How To Format Your Documents
This is the final section of our 5 part series on documentation. Click Here to start from the beginning.
The most important thing to remember about formatting your documents is to make the document format HELPFUL to those people who will be using those documents. You also want to consider whether the best strategy is to create a new document that may be potentially unfamiliar to your team, or to revise a current, well-known document. The answers to three essential questions can help you strike a balance between these goals:
Every document, whether it exists in hard-copy or a digital space, has a cost. Some of those costs are direct: the time it takes to create and review the document, and train folks on the content of the document. Some costs are indirect: the cost of a long document vs. a short document, the cost to store a document (even as a digital file), and the cost to maintain the document to keep it current over time. To prevent overzealous documentation, imagine that every document you create has to be written on a $100 bill Sometimes you have to spend that $100, but would you be so eager to do so if you could revise an existing document instead?
Formatting Techniques and Best Practices
There are a lot of different ways to write a document and several best practices for formatting a document that make it easier for users to understand when, and how, to use it. In this section, we’ll break down the most important pieces of a document and provide an example of how to use each one. We’ll also point out where the content may differ based on the type of document (whether it’s a policy, procedure, or instruction).
Many believe that purpose refers to the purpose of the document when, in actuality, it refers to the purpose of the process being defined by the procedure. A more effective approach is to think of the “purpose” of a document as a mini-policy stating why that practice is important.
“This document defines how the Daily Inspection Report is completed, reviewed and submitted for approval.”
“The purpose of completing the Daily Inspection Report is to capture what was looked at, whether it was acceptable, and what actions were taken if not. That report must be reviewed by a supervisor and submitted to management for approval before it is formally recorded.”
“Scope” is not a mouthwash. (Okay, it is, but not when it comes to documents!) Scope defines what is, and is not, included in the document. It’s a common oversight to forget about writing what is not covered in a document, but this information is just as important - especially if you want to prevent readers from making incorrect assumptions about other parts of the process.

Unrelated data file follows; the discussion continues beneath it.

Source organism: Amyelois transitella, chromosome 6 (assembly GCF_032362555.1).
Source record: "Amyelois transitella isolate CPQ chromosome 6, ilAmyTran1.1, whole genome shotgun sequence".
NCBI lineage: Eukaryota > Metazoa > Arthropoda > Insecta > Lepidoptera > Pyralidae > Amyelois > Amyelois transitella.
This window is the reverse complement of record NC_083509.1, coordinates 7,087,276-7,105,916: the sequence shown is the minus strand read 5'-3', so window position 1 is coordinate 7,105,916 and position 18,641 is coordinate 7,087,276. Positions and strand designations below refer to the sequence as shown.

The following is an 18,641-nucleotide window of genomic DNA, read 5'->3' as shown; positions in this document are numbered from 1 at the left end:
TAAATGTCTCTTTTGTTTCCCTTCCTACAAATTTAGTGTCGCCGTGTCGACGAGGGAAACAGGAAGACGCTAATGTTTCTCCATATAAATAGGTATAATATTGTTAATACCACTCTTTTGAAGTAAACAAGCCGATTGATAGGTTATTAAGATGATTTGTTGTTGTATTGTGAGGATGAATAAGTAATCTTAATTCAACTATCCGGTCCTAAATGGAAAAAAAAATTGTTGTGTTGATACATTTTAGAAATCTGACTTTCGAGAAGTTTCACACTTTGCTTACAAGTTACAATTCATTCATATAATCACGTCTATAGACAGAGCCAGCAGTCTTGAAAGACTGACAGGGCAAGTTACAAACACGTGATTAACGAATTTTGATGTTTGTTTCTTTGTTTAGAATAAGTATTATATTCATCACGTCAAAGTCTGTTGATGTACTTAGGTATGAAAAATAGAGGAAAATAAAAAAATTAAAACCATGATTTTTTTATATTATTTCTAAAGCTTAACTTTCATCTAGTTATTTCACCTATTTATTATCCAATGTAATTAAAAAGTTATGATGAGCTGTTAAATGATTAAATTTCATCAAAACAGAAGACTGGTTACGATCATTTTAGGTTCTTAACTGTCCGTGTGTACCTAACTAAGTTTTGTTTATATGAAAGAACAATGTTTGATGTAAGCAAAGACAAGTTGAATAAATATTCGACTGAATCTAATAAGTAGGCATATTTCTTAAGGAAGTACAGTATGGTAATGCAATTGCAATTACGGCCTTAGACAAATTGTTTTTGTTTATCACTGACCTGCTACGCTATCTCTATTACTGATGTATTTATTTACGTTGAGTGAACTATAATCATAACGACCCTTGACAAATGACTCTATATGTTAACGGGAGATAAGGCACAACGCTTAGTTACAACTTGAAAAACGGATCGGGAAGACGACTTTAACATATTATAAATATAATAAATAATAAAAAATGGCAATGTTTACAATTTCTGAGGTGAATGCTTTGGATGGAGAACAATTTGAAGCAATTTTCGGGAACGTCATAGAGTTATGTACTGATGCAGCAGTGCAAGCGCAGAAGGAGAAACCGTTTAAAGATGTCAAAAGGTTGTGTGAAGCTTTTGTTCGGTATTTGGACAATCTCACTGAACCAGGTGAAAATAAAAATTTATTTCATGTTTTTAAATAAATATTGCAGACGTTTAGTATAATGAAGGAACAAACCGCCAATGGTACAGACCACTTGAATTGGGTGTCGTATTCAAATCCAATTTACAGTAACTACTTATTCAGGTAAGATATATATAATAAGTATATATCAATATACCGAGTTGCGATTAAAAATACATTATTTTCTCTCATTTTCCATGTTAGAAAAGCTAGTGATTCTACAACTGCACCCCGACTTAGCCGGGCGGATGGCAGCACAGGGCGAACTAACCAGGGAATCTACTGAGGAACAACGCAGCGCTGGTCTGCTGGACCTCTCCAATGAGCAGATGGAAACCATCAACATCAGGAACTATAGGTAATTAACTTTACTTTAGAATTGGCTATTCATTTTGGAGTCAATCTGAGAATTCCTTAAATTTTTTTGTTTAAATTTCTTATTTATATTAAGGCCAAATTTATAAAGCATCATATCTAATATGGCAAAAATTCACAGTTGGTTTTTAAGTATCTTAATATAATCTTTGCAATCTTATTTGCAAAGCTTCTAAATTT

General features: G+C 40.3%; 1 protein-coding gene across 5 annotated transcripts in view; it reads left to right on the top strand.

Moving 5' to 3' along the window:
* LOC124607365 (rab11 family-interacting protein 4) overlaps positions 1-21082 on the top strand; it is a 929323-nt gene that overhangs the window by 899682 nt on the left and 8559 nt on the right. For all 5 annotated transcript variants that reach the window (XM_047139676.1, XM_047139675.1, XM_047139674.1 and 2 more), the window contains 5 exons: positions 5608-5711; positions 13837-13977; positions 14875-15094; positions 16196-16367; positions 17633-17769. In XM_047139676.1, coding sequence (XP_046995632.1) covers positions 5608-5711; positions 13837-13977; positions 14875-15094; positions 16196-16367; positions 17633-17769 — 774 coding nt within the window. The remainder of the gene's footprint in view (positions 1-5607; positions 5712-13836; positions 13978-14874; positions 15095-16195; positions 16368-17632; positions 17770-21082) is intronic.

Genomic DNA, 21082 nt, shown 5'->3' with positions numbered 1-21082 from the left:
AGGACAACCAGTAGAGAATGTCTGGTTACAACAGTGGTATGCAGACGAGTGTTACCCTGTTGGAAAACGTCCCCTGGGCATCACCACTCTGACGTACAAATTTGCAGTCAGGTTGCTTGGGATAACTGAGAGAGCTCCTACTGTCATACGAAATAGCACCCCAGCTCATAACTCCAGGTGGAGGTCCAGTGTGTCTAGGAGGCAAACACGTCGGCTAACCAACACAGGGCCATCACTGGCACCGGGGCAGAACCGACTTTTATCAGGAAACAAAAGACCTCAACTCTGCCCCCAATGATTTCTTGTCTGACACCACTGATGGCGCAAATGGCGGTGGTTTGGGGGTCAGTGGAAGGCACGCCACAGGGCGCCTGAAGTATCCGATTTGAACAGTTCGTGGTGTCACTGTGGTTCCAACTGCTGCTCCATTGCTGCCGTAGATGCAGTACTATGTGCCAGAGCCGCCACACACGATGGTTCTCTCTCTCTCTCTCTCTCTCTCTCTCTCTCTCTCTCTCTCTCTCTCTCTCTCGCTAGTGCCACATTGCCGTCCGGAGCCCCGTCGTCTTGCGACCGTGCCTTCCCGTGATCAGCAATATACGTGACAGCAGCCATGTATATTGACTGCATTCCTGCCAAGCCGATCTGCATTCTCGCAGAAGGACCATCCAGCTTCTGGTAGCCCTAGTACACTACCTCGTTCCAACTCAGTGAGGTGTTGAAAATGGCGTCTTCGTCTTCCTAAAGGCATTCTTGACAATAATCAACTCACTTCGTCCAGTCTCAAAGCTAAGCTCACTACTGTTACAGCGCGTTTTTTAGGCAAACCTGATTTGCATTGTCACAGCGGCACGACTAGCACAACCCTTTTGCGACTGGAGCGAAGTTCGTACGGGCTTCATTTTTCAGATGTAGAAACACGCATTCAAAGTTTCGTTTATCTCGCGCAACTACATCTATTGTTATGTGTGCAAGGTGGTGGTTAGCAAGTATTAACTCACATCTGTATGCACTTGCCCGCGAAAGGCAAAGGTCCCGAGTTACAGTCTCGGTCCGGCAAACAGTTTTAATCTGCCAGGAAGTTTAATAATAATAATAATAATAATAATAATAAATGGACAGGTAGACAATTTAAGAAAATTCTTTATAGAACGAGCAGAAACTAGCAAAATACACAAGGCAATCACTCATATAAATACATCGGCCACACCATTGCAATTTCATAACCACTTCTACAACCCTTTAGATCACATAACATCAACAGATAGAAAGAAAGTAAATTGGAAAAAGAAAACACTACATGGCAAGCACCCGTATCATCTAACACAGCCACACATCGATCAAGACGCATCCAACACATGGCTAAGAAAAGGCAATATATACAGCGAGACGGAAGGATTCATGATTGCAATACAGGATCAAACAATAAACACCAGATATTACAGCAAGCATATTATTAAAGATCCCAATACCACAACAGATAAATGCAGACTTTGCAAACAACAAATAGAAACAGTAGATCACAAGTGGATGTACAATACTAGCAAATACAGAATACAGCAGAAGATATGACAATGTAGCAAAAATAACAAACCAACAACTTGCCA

“This document details the preparation of chocolate cupcake batter.”
“This document details the preparation of chocolate cupcake batter. It does not detail the preparation of yellow or red velvet cupcake batter, which is detailed in procedures 345 and 346.”
3. Responsibilities & Authorities
It’s common to define responsibilities by title, however the best practice is instead to define responsibilities and authorizations by role. What’s the difference? As an owner, you likely wear multiple hats in order to keep your business going. Regardless of your title (Owner, President, Senior Manager, etc.) the role you are playing is likely to change at any point during the day.
A role is most directly tied to a business process. When creating a sales contract, you are in the role of “salesperson,” but when you are packaging up your product to ship to your customer, your role is “distributor.” Documenting responsibilities and authorities by role is important if there are multiple individuals with identical titles but different roles in the process being defined, or if you are planning on introducing new titles as your business grows.
The opposite can be true as well: you may have multiple people with different titles performing the same task from time to time. If you initially define the responsibilities and authority of a process by role, you will save yourself time down the road when your business grows and you don’t have to rewrite documents to explain who does what to new employees.
Another common pitfall is to write the details of the process. Keep this section limited to only what the responsibility and authority is, and do not include any activity. Write:
(Role) is responsible for...
(Role) has the authority to...
This section should also include who is responsible for the process, and who is responsible for maintaining and approving the document. Typically, this is the same person who is responsible for ensuring the process is described and followed as expected. (This responsibility is a rare exception to the role rule. Often, the person who is responsible for a process has both the title and role for that job, such as Department Manager.)
Mixing titles and roles
Adding more information to the section other than the definition of the role and the commensurate responsibilities
List roles instead of titles, and briefly describe the role’s responsibilities. Examples:
Buyer: Records all supplier requirements and prepares purchase orders
Sr. Buyer: Reviews and approves all orders prior to placement
Purchasing Manager: Maintains and approves this procedure. May also perform the role of Sr. Buyer
This is a list of tools and other resources needed for the process to happen as designed. The resource section typically identifies specific software, specialized tools, and points to other documents needed to provide input to this process, or forms used to capture outputs. It may also point to a common term and acronym dictionary for terms and shortcuts used in the document.
This section provides a detailed description of the process or policy outlined by the document. We strongly recommend including a high-level flowchart or swimlane diagram accompanied with detailed text. Best practice is to keep this section organized in logical steps. A good way to start this section is to use the “First/then” approach:
First, we do this….